The proposed calendar for the 2020-21 New Zealand racing season has been released today by RITA for consultation, as required under the Racing Act, with 10 thoroughbred racing venues proposed not to host racing in the new season.
The venues not to host racing under the proposal is headed by Auckland venue Avondale, in addition to Te Teko, Waipa (Te Awamutu), Gisborne, Wairoa, Waipukurau, Blenheim (Waterlea), Motukarara, Waikouaiti and Omakau. “Every thoroughbred racing club in New Zealand has a history and a part to play,” New Zealand Thoroughbred Racing (NZTR) chief executive Bernard Saundry said.
“NZTR has done significant work over the past 18 months on a venue plan which will future proof the racing industry.” “We recognise that the calendar for 2020-21 looks very different to previous seasons with fewer meetings at fewer venues. The industry cannot survive, let along move ahead, if we try and fit 2020s racing into a mould which was created last century.”
The proposed changes in the 2020-21 calendar acknowledge the need to provide a more efficient footprint of venues, which deliver cost savings to owners with meetings held closer to the horse populations. There are also significant cost savings to RITA in the servicing of meetings at these venues.
“NZTR’s venue plan took into account a number of factors and, among them, was the introduction of all-weather tracks,” Saundry said. “With the Cambridge all-weather track on schedule for use next season, the commitment from government of up $20 million to build additional all weather surfaces at Awapuni and Riccarton will also impact on future racing dates.”
The proposed meeting numbers in the draft calendar represent a 17 percent decrease in meetings since 2009 (from 328 to 273). During the same period there has been a 17 percent decline in individual starters, from 5826 to 4812. “Our dwindling foal crop, which has dropped 28 percent since 2005, has resulted in a smaller pool of horses and even before COVID-19 the reduction in races was not keeping pace with the number of horses available to race,” Saundry said.
Nationally the average field size has fallen from 11.12 to 10.49 in 2019 and will have declined further by end of 2020. “These figures are the stark reality of New Zealand’s available thoroughbred racing crop,” Saundry said. “We understand that there will be some who find it difficult to accept that racing may no longer continue at their local venue. We also understand that an argument could be made for the survival of each individual venue, but where would that get us? “At this time it is important everyone takes an industry-wide view and not consider venues in isolation.”
While the draft calendar is aligned with NZTR’s Venue Plan and the recommendations of the Messara Review it has been released for a consultation process which concludes on 15 June. Among the considerations taken into account was the need to recognise the uniqueness and wide appeal of some country venues. This also aligns with the principles of the NZTR Venue Plan and the expectations of the Messara Review. “The New Zealand racing industry has been described as being at a crossroads for many years and it is apparent we cannot sustain the number of venues we currently have, the draft calendar simply reflects this economic reality,” Saundry said.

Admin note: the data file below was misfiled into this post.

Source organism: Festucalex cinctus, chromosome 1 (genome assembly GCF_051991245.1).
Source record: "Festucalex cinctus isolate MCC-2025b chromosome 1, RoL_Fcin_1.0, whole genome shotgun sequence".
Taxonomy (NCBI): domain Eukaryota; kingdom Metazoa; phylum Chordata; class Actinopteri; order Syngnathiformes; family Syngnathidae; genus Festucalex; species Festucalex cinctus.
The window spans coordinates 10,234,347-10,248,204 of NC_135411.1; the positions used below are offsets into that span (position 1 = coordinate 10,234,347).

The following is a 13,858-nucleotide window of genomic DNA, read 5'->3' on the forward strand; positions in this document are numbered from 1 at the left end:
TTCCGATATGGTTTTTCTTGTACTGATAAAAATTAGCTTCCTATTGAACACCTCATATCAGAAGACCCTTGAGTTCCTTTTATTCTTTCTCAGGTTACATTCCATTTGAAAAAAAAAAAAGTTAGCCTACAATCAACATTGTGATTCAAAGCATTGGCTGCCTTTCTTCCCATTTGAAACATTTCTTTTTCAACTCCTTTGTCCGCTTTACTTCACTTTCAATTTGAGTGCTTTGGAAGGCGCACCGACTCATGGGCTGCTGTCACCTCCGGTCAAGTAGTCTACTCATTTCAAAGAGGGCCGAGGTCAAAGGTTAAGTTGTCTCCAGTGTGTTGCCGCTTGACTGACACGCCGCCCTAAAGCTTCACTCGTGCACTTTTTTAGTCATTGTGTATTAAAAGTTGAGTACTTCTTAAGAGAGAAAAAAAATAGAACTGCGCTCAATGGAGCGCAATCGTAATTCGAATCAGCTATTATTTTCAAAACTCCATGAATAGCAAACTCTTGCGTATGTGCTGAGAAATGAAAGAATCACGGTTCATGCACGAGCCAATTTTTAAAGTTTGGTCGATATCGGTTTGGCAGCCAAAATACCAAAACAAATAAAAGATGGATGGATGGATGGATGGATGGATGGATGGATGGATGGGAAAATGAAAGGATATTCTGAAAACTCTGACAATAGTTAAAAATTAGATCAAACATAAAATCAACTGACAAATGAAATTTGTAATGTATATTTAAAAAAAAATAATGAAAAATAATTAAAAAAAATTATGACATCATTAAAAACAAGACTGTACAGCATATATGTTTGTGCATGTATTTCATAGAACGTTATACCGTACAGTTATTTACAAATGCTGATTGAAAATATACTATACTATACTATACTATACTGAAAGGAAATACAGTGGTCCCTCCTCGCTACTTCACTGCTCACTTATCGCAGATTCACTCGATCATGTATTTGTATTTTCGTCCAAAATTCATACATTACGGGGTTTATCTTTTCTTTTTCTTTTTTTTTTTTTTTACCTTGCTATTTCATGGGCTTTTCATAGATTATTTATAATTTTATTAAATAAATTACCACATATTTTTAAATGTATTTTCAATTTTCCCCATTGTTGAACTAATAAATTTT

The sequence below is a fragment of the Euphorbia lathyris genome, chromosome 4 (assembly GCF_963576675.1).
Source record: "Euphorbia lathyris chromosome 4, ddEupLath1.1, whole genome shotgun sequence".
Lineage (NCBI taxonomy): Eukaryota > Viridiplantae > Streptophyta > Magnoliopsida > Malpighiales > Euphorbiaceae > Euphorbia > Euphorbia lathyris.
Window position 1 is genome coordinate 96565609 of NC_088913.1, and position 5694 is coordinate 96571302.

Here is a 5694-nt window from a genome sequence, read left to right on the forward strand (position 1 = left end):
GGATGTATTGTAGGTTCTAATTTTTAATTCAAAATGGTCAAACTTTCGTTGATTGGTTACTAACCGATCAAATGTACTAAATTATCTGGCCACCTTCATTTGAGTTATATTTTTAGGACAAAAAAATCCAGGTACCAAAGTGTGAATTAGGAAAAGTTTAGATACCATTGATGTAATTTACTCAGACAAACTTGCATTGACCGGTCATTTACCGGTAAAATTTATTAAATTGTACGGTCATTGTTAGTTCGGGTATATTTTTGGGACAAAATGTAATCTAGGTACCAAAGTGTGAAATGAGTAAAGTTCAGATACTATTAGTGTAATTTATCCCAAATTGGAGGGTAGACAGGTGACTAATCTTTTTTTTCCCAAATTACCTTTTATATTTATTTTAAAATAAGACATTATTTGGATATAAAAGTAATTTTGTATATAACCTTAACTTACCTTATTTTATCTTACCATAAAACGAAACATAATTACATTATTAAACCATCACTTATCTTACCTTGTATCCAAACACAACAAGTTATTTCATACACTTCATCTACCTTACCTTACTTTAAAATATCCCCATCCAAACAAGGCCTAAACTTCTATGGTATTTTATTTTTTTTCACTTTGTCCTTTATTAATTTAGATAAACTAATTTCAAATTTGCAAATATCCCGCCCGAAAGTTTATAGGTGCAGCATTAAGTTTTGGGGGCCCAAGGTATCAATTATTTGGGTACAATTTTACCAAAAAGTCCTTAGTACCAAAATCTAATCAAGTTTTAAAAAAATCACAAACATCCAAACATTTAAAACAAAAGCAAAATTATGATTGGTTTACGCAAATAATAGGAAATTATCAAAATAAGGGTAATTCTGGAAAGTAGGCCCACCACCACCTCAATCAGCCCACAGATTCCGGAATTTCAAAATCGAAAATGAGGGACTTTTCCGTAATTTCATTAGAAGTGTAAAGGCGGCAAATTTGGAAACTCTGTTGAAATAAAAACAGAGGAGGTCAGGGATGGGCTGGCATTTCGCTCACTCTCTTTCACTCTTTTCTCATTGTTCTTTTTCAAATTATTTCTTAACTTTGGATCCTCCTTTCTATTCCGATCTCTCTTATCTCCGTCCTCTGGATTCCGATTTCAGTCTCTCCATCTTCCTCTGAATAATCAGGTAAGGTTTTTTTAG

“Tough decisions have to be made and this was signaled by the Racing Minister in his delivery of racing’s emergency rescue package earlier this week. We owe it to the industry, all those employed in it, those stakeholders who rely on it for their income and the owners and punters who support it, to make these decisions.
“While most in the industry know we have too many venues a parochial outlook has crippled any serious action being taken to reduce them. COVID-19 has forced what countless Royal Commissions, and Ministerial Reviews, including the Messara review, have recommended.
“Those clubs which may now find themselves racing at a different venue should take inspiration from Feilding and Beaumont. Both of these clubs have demonstrated that with relocation can come longevity and success at a host venue.” “We now have an opportunity to reset and take the first steps in creating a more streamlined, efficient industry,” he said.
Racing Industry Transition Agency Executive Chair Dean McKenzie said the racing calendar was a critical driver to enable the recovery of New Zealand racing and an essential part of the overall reform programme being led by RITA and the three racing codes. “The Covid-19 pandemic has had a devastating impact on racing, and accelerated the need for significant change across all levels of the industry,” McKenzie said.
“The leaders of New Zealand racing have repeatedly talked over decades about change but not been courageous enough to address the critical need for venue intensification. “Repeated reports on the industry, including most recently by John Messara, as well as the industry-led future venue plan have identified that there were too many racing venues and this was a commercial drain on limited industry resources. Covid-19 leaves us with no other choice but to act.”